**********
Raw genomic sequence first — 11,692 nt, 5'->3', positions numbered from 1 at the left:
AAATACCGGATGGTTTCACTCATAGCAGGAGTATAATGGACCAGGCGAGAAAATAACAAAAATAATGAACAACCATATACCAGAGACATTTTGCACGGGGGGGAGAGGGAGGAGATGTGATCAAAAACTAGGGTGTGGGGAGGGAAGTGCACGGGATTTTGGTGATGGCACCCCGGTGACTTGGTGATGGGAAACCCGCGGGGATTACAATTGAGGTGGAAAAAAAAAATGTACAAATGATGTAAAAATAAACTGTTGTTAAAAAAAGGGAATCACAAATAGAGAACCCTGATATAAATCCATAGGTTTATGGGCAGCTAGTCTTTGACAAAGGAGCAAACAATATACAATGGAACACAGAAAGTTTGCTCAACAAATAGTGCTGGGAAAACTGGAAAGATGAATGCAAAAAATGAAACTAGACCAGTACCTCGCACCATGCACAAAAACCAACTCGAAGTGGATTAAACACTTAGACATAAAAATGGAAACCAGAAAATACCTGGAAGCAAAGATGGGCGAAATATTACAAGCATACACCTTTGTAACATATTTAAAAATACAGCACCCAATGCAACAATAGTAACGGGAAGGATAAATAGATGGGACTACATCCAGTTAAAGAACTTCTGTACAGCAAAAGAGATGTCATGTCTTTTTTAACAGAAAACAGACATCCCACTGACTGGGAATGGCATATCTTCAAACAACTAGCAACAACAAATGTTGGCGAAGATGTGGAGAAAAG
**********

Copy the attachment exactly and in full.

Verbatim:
Raw genomic sequence first — 11,692 nt, 5'->3', positions numbered from 1 at the left:
AAATACCGGATGGTTTCACTCATAGCAGGAGTATAATGGACCAGGCGAGAAAATAACAAAAATAATGAACAACCATATACCAGAGACATTTTGCACGGGGGGGAGAGGGAGGAGATGTGATCAAAAACTAGGGTGTGGGGAGGGAAGTGCACGGGATTTTGGTGATGGCACCCCGGTGACTTGGTGATGGGAAACCCGCGGGGATTACAATTGAGGTGGAAAAAAAAAATGTACAAATGATGTAAAAATAAACTGTTGTTAAAAAAAGGGAATCACAAATAGAGAACCCTGATATAAATCCATAGGTTTATGGGCAGCTAGTCTTTGACAAAGGAGCAAACAATATACAATGGAACACAGAAAGTTTGCTCAACAAATAGTGCTGGGAAAACTGGAAAGATGAATGCAAAAAATGAAACTAGACCAGTACCTCGCACCATGCACAAAAACCAACTCGAAGTGGATTAAACACTTAGACATAAAAATGGAAACCAGAAAATACCTGGAAGCAAAGATGGGCGAAATATTACAAGCATACACCTTTGTAACATATTTAAAAATACAGCACCCAATGCAACAATAGTAACGGGAAGGATAAATAGATGGGACTACATCCAGTTAAAGAACTTCTGTACAGCAAAAGAGATGTCATGTCTTTTTTAACAGAAAACAGACATCCCACTGACTGGGAATGGCATATCTTCAAACAACTAGCAACAACAAATGTTGGCGAAGATGTGGAGAAAAG